83rd Annual

Monday, 10 February 2003
Revolutionizing Naval Meteorology Training
Don T. Conlee, U.S. Navy, Keesler AFB, MS; and W. Schreiber-Abshire, C. B. Miles Jr., K. G. Blackwell, T. F. Lee, A. G. Carroll, D. E. Williams, and D. R. Moreau
Poster PDF (161.9 kB)
The U.S. Navy has trained enlisted operational weather forecasters for many years and for the past twenty-five side-by-side with the U.S. Air Force and Marine Corps. The Navy and Marines have embarked on a project to modernize the Aerographer’s Mate (Weather Forecaster) school. This school must take a Sailor/Marine with some weather background, typically as an observer for 3-4 years, and prepare them for duty as a qualified forecaster for year-round worldwide military operations via a 7-month course of instruction. Many of the eventual forecasting environments for the graduates call for highly independent operations. The challenge of this effort was to take an outdated and largely paper-based curriculum and laboratory approach, update it with the latest methods and tools, and deliver in an instructor-led electronic format. With a theme of “scientifically correct, operationally relevant”, a vastly modernized course of instruction has been fielded. Because advanced mathematics cannot be assumed of the students, the curriculum relies heavily on conceptual explanations including state-of-the-art visualizations. The “scientifically correct” requirement has been met with collaborative partnerships with subject-matter experts from the COMET Program, the University of South Alabama and the Naval Research Laboratory. The "operational relevance” has been assured through the involvement of many current Navy and Marine Corps forecasters in both developing and reviewing the actual electronic presentations, laboratory exercises and lesson plans.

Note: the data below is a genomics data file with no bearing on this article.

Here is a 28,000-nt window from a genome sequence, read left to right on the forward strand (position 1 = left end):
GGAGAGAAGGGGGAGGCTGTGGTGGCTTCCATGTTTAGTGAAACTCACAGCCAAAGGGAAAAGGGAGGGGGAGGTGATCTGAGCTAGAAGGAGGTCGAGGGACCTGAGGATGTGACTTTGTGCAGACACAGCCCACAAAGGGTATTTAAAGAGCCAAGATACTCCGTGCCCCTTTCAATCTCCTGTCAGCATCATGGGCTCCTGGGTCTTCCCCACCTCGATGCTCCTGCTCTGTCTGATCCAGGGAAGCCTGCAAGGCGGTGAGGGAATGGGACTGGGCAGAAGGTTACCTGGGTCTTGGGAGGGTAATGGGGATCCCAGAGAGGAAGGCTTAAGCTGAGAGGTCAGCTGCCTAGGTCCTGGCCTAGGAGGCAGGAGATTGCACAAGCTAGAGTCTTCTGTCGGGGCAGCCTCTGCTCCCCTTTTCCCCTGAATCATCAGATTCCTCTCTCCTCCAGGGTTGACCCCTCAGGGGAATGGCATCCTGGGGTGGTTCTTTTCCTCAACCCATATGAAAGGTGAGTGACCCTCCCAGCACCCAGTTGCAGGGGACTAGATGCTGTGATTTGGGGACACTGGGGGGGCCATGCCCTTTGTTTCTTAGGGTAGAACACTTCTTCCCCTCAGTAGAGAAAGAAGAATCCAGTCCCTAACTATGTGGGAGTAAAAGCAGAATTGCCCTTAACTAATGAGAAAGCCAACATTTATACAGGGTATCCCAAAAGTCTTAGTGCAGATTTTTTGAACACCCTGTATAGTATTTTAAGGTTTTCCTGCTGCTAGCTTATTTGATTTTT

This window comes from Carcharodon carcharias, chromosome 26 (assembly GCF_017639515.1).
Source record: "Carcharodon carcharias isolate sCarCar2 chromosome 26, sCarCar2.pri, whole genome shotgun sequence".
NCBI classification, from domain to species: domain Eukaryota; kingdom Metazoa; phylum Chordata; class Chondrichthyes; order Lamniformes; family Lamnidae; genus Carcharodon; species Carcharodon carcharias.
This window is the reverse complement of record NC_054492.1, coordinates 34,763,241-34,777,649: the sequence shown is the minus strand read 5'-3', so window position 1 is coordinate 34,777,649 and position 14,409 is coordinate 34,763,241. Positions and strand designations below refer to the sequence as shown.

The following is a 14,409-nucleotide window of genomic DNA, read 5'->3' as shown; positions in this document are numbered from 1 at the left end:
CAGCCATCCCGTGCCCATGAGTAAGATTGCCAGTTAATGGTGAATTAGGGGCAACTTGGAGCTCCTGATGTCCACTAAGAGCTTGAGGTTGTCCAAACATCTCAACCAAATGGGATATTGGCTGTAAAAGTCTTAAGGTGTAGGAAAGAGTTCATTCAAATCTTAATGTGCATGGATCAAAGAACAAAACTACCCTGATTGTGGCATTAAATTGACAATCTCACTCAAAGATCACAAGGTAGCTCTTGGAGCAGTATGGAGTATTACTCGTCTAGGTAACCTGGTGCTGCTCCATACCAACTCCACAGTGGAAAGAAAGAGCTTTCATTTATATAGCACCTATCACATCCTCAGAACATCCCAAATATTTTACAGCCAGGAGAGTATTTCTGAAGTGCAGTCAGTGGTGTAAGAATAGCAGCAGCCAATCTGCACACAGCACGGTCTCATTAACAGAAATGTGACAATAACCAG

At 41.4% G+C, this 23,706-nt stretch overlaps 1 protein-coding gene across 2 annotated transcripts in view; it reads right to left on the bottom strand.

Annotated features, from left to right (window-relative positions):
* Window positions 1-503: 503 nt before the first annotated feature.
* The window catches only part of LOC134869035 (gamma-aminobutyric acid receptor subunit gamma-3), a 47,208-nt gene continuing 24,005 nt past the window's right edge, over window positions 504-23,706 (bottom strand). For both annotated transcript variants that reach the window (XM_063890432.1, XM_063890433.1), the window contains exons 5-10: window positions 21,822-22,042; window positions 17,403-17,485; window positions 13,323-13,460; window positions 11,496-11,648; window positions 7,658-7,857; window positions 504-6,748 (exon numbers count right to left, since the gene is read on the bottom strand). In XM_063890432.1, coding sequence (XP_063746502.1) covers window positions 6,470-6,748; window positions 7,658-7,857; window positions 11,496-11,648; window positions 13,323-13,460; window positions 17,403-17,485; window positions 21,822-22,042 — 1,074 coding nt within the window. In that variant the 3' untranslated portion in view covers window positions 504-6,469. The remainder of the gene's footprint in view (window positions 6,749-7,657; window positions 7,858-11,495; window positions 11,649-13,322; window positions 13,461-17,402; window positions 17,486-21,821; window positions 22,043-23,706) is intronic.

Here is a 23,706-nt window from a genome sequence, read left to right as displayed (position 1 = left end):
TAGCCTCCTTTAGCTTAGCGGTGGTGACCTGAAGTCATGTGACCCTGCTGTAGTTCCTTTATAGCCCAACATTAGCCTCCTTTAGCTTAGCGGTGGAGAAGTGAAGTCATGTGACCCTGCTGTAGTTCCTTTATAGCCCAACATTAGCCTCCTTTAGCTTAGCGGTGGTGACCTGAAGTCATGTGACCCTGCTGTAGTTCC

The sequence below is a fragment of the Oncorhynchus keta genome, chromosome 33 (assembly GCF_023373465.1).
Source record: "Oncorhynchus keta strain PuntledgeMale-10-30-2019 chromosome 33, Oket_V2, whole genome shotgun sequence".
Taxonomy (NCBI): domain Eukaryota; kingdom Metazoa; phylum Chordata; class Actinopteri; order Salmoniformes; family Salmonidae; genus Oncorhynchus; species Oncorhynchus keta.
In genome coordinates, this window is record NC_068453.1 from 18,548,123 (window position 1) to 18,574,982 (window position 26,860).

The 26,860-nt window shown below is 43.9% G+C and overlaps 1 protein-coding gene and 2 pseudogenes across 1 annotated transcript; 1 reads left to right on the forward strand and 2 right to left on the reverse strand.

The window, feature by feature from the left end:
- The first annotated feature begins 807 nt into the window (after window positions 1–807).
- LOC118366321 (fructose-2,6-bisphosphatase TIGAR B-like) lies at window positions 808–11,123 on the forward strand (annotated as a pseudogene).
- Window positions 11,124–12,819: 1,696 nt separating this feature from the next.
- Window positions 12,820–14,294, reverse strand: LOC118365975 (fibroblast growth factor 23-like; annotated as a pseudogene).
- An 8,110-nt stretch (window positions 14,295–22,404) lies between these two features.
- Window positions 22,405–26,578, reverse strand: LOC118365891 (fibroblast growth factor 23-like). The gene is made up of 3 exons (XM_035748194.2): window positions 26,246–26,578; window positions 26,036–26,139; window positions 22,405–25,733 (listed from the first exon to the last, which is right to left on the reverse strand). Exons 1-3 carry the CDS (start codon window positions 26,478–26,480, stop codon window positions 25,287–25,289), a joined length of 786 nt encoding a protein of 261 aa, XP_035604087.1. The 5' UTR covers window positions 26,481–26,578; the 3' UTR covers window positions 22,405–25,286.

The meteorology education community may find many aspects of this effort applicable to their own needs. The conceptual, but still rigorous treatment of meteorology concepts may be particularly useful in undergraduate settings as a supplement to traditional mathematical approaches, and in meeting a subset of continuing educational needs of other operational forecasters.

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